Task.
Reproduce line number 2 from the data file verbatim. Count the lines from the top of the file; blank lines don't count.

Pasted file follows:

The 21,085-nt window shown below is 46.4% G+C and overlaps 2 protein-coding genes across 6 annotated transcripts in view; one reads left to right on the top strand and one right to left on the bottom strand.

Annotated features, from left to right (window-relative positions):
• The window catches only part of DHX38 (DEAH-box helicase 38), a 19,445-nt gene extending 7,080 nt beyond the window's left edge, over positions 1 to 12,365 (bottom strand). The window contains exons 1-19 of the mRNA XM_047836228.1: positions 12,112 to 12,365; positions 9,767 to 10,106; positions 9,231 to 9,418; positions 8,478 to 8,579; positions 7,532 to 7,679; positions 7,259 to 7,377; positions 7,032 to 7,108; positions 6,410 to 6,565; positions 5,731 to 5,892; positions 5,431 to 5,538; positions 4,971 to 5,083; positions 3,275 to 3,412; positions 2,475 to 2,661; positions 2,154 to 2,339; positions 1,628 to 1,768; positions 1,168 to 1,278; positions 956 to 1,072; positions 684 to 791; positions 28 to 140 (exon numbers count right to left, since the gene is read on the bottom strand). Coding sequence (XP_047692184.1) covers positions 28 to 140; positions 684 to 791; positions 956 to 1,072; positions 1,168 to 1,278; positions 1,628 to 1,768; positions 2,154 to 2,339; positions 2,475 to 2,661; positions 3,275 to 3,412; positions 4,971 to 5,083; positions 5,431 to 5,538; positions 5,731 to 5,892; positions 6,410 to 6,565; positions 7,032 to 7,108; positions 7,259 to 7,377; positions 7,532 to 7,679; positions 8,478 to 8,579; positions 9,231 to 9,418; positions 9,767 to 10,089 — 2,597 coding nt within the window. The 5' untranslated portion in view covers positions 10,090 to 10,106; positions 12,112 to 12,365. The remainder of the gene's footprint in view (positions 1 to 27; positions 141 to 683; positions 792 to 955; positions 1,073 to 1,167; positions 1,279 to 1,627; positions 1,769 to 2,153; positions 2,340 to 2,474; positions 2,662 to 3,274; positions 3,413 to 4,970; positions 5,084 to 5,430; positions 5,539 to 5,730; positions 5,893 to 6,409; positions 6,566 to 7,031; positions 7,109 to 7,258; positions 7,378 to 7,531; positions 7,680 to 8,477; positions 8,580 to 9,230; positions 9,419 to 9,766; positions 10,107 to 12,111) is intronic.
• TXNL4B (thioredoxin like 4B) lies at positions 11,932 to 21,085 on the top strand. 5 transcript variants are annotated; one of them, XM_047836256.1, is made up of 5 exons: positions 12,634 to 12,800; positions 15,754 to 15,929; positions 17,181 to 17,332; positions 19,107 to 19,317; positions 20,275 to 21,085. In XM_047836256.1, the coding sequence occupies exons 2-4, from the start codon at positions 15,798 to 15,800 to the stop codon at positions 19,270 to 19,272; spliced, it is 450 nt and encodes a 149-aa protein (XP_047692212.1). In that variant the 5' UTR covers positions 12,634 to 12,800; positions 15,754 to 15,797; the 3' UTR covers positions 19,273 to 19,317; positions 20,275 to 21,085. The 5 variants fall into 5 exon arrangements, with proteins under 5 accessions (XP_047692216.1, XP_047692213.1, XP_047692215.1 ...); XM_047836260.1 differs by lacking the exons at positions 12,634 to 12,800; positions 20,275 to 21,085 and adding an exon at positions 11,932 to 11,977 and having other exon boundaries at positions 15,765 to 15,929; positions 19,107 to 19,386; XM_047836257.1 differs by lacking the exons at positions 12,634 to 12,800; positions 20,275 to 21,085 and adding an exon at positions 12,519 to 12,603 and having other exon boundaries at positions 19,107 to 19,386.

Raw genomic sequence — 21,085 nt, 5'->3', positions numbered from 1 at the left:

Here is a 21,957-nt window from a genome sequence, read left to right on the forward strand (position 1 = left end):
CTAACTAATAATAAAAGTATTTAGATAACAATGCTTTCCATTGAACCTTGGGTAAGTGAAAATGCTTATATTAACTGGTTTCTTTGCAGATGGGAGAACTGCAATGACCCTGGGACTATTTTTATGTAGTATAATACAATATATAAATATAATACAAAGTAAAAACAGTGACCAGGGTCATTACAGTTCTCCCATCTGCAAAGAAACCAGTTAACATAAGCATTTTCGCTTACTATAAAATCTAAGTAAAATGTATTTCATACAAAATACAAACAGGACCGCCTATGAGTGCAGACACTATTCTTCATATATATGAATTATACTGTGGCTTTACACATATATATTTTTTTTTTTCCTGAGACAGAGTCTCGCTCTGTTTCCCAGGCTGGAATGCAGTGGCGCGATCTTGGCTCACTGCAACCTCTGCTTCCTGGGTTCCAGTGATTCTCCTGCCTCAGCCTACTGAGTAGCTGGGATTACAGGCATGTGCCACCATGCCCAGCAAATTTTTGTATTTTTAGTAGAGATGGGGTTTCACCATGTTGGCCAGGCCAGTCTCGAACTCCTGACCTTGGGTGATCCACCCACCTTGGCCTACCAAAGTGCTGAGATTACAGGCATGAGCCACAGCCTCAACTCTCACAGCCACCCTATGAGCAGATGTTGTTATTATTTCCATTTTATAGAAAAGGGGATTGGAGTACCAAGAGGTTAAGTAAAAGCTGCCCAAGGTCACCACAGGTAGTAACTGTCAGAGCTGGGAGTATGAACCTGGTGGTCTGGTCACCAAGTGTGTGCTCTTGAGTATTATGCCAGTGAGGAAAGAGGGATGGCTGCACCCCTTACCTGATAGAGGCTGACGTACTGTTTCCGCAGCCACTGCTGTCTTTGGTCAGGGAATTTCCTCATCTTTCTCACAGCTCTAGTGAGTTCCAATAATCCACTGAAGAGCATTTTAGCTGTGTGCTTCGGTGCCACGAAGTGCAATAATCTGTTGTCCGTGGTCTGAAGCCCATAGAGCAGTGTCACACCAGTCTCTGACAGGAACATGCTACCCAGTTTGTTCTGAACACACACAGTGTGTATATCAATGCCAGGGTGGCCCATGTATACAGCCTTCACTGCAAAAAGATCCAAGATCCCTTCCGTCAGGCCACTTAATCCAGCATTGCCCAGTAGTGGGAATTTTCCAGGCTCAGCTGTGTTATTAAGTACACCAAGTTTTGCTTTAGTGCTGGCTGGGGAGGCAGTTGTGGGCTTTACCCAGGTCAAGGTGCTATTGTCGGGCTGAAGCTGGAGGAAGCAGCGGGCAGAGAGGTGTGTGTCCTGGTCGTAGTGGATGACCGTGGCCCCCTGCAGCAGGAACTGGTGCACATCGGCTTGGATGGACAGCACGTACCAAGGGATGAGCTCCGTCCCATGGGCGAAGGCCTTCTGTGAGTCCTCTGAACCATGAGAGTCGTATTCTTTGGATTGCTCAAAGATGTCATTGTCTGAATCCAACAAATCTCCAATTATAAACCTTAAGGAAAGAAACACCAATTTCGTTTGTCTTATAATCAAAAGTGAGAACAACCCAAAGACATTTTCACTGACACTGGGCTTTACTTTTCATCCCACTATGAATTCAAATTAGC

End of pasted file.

Annotated features, from left to right (window-relative positions):